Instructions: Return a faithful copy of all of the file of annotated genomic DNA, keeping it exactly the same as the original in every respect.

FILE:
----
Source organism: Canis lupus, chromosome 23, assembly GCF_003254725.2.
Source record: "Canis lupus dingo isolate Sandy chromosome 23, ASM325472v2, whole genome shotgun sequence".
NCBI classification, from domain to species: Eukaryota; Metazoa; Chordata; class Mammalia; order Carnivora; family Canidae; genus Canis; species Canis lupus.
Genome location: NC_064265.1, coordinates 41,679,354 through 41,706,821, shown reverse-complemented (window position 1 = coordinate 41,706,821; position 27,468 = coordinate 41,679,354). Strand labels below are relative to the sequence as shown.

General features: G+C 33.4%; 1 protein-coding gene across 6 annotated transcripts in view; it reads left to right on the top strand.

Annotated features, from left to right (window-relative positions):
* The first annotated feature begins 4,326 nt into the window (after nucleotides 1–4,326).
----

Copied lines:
Source organism: Canis lupus, chromosome 23, assembly GCF_003254725.2.
Source record: "Canis lupus dingo isolate Sandy chromosome 23, ASM325472v2, whole genome shotgun sequence".
NCBI classification, from domain to species: Eukaryota; Metazoa; Chordata; class Mammalia; order Carnivora; family Canidae; genus Canis; species Canis lupus.
Genome location: NC_064265.1, coordinates 41,679,354 through 41,706,821, shown reverse-complemented (window position 1 = coordinate 41,706,821; position 27,468 = coordinate 41,679,354). Strand labels below are relative to the sequence as shown.

General features: G+C 33.4%; 1 protein-coding gene across 6 annotated transcripts in view; it reads left to right on the top strand.

Annotated features, from left to right (window-relative positions):
* The first annotated feature begins 4,326 nt into the window (after nucleotides 1–4,326).